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Adverse Events Associated with Childhood Vaccines: Evidence Bearing on Causality
MEASLES AND MUMPS VACCINES
Understanding the molecular basis for the risk of aseptic meningitis after immunization with the Urabe mumps strain (compared to the experience with the Jeryl Lynn strain) might lead to better understanding of the pathogenetic capacity of mumps virus and to principles of viral pathogenesis that would aid in the development of safe attenuated virus vaccines in the future.
Insulin-dependent diabetes mellitus (IDDM) is a serious and relatively common disorder. The large number of reports raising the suspicion that mumps vaccine might induce the onset of IDDM suggests the need for systematic study of the question.
There is a need to understand the basis for reversion of oral polio vaccine to a more virulent form to prevent its occurrence.
HEPATITIS B VACCINES
Evidence is inadequate to accept or reject a causal relation between hepatitis B vaccine and Guillain-Barré syndrome, transverse myelitis, optic neuritis, multiple sclerosis, or other demyelinating syndromes. The absence of reports of such outcomes in large-scale field trials suggests that if hepatitis B vaccine causes these adverse events, it does so at a very low frequency. Nevertheless, the number of reports questioning the relation between hepatitis B vaccine to one or the other of these disorders of similar character suggests the need for systematic research.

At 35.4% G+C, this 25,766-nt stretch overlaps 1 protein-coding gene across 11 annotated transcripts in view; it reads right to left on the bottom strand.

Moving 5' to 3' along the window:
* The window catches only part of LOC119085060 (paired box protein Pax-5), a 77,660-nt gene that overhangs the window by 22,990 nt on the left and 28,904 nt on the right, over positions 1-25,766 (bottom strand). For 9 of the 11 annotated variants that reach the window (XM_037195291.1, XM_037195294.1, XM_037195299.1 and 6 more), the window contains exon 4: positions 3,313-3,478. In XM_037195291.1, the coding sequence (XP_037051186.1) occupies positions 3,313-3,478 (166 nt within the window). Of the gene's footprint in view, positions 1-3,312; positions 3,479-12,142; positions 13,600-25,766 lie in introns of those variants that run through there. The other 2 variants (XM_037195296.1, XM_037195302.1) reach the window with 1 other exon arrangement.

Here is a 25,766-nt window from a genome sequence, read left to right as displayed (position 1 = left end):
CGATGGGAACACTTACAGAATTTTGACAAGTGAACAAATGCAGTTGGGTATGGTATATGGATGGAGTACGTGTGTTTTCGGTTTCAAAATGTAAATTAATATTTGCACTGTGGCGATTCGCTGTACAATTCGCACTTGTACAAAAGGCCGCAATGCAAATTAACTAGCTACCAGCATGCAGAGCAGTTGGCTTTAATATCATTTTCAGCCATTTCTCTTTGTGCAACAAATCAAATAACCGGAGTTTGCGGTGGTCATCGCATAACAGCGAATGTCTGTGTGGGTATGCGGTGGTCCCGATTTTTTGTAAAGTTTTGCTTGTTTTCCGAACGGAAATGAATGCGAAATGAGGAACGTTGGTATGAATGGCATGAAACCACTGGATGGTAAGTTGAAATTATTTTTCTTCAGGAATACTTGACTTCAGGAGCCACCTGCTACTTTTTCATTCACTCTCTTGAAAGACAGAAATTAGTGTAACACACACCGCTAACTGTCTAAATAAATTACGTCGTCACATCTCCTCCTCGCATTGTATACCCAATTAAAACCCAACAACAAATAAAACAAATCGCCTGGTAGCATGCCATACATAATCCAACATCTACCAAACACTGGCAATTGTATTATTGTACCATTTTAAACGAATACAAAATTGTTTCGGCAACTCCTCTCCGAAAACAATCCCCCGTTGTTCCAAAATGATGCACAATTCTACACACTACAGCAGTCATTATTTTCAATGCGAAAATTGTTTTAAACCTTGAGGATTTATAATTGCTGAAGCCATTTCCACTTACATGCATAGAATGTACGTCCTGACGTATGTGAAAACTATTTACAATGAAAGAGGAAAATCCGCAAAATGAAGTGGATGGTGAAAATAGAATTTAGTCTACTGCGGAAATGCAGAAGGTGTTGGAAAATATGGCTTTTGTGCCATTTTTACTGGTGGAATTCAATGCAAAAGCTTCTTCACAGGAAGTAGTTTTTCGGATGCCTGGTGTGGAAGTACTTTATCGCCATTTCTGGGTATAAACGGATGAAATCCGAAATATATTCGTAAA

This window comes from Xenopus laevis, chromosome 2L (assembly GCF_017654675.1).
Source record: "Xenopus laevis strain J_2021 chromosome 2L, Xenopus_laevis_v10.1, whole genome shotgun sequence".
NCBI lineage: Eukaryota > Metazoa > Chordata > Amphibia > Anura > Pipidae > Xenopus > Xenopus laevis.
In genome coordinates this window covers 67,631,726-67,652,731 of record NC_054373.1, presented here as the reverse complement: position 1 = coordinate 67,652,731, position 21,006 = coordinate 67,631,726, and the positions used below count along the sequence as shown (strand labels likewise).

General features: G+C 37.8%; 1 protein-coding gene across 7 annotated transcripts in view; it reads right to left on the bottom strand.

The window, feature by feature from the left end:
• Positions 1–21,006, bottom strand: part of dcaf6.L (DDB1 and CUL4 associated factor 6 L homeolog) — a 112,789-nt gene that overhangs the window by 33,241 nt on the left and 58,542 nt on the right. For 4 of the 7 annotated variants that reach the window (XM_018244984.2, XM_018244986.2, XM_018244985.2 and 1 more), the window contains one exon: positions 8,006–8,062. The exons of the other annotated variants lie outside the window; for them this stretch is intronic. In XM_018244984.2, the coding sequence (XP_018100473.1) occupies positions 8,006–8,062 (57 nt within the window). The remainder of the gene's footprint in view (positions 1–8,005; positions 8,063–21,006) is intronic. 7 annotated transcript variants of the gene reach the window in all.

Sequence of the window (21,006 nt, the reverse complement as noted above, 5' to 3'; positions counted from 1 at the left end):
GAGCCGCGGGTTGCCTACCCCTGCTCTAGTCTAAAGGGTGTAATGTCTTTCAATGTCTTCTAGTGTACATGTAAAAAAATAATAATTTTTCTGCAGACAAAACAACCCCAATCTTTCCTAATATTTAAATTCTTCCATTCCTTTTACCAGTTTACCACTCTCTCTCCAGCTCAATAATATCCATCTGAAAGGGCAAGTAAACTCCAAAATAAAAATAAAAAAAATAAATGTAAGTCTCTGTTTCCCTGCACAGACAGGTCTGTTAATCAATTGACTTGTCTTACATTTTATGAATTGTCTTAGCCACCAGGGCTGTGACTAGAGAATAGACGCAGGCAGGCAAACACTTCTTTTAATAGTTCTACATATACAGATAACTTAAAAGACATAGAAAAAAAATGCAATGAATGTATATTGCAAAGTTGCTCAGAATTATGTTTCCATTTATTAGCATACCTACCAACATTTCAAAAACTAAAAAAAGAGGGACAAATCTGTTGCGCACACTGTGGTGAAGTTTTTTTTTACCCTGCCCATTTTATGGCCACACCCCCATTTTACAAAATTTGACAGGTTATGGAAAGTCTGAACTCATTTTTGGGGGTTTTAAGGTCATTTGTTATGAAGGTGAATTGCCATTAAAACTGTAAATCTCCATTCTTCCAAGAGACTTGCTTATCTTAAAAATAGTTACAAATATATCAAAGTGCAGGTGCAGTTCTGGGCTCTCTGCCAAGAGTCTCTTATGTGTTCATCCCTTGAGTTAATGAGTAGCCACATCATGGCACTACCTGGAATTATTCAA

The possibility that hepatitis B vaccine can cause an exacerbation of rheumatoid arthritis should be carefully evaluated in a population-based study.
GUILLAIN BARRÉ SYNDROME
The committee found that the evidence favors acceptance of a causal relation between tetanus toxoid and Guillain-Barré syndrome (GBS) and between oral polio vaccine and GBS. For the other vaccines, the association with GBS is inconclusive, and research is needed to clarify the association. The following information is potentially obtainable through research: (1) the background incidence of GBS in the U.S. by year of life in the pediatric age group, particularly in infants and preschool-age children; (2) the incidence of GBS after the receipt of each vaccine and combination of vaccines administered to children or adults; and (3) more precise knowledge